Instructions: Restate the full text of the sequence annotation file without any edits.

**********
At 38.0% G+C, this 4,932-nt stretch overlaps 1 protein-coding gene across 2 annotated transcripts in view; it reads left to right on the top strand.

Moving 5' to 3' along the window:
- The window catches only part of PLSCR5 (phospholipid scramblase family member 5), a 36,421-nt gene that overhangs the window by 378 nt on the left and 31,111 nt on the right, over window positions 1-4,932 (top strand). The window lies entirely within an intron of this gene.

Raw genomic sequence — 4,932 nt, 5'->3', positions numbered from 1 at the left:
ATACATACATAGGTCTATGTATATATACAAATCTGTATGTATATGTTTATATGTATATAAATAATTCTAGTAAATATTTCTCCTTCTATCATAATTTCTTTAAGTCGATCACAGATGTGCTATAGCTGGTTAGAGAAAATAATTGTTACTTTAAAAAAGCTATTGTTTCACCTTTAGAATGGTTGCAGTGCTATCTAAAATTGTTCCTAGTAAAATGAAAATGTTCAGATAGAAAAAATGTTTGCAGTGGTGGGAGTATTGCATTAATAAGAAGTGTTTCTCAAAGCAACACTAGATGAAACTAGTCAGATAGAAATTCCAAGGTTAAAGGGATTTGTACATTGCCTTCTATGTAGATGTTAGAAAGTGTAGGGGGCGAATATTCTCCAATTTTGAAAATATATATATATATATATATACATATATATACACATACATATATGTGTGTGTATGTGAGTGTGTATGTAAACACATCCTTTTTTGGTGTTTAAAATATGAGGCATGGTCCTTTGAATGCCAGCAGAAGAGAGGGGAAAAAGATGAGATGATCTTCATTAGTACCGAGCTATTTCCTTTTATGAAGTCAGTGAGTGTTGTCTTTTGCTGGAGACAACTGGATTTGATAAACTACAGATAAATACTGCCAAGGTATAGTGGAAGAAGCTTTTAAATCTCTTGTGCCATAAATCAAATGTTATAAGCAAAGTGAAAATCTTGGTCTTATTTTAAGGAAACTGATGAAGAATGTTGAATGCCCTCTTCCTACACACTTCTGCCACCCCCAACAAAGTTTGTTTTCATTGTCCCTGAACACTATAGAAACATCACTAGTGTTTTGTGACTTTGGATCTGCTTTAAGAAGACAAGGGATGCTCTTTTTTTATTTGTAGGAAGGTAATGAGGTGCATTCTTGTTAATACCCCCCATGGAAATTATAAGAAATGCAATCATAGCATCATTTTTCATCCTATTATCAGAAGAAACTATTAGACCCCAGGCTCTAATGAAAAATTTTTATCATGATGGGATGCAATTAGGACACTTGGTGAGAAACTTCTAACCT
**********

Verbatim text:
At 38.0% G+C, this 4,932-nt stretch overlaps 1 protein-coding gene across 2 annotated transcripts in view; it reads left to right on the top strand.

Moving 5' to 3' along the window:
- The window catches only part of PLSCR5 (phospholipid scramblase family member 5), a 36,421-nt gene that overhangs the window by 378 nt on the left and 31,111 nt on the right, over window positions 1-4,932 (top strand). The window lies entirely within an intron of this gene.

Raw genomic sequence — 4,932 nt, 5'->3', positions numbered from 1 at the left:
ATACATACATAGGTCTATGTATATATACAAATCTGTATGTATATGTTTATATGTATATAAATAATTCTAGTAAATATTTCTCCTTCTATCATAATTTCTTTAAGTCGATCACAGATGTGCTATAGCTGGTTAGAGAAAATAATTGTTACTTTAAAAAAGCTATTGTTTCACCTTTAGAATGGTTGCAGTGCTATCTAAAATTGTTCCTAGTAAAATGAAAATGTTCAGATAGAAAAAATGTTTGCAGTGGTGGGAGTATTGCATTAATAAGAAGTGTTTCTCAAAGCAACACTAGATGAAACTAGTCAGATAGAAATTCCAAGGTTAAAGGGATTTGTACATTGCCTTCTATGTAGATGTTAGAAAGTGTAGGGGGCGAATATTCTCCAATTTTGAAAATATATATATATATATATATACATATATATACACATACATATATGTGTGTGTATGTGAGTGTGTATGTAAACACATCCTTTTTTGGTGTTTAAAATATGAGGCATGGTCCTTTGAATGCCAGCAGAAGAGAGGGGAAAAAGATGAGATGATCTTCATTAGTACCGAGCTATTTCCTTTTATGAAGTCAGTGAGTGTTGTCTTTTGCTGGAGACAACTGGATTTGATAAACTACAGATAAATACTGCCAAGGTATAGTGGAAGAAGCTTTTAAATCTCTTGTGCCATAAATCAAATGTTATAAGCAAAGTGAAAATCTTGGTCTTATTTTAAGGAAACTGATGAAGAATGTTGAATGCCCTCTTCCTACACACTTCTGCCACCCCCAACAAAGTTTGTTTTCATTGTCCCTGAACACTATAGAAACATCACTAGTGTTTTGTGACTTTGGATCTGCTTTAAGAAGACAAGGGATGCTCTTTTTTTATTTGTAGGAAGGTAATGAGGTGCATTCTTGTTAATACCCCCCATGGAAATTATAAGAAATGCAATCATAGCATCATTTTTCATCCTATTATCAGAAGAAACTATTAGACCCCAGGCTCTAATGAAAAATTTTTATCATGATGGGATGCAATTAGGACACTTGGTGAGAAACTTCTAACCT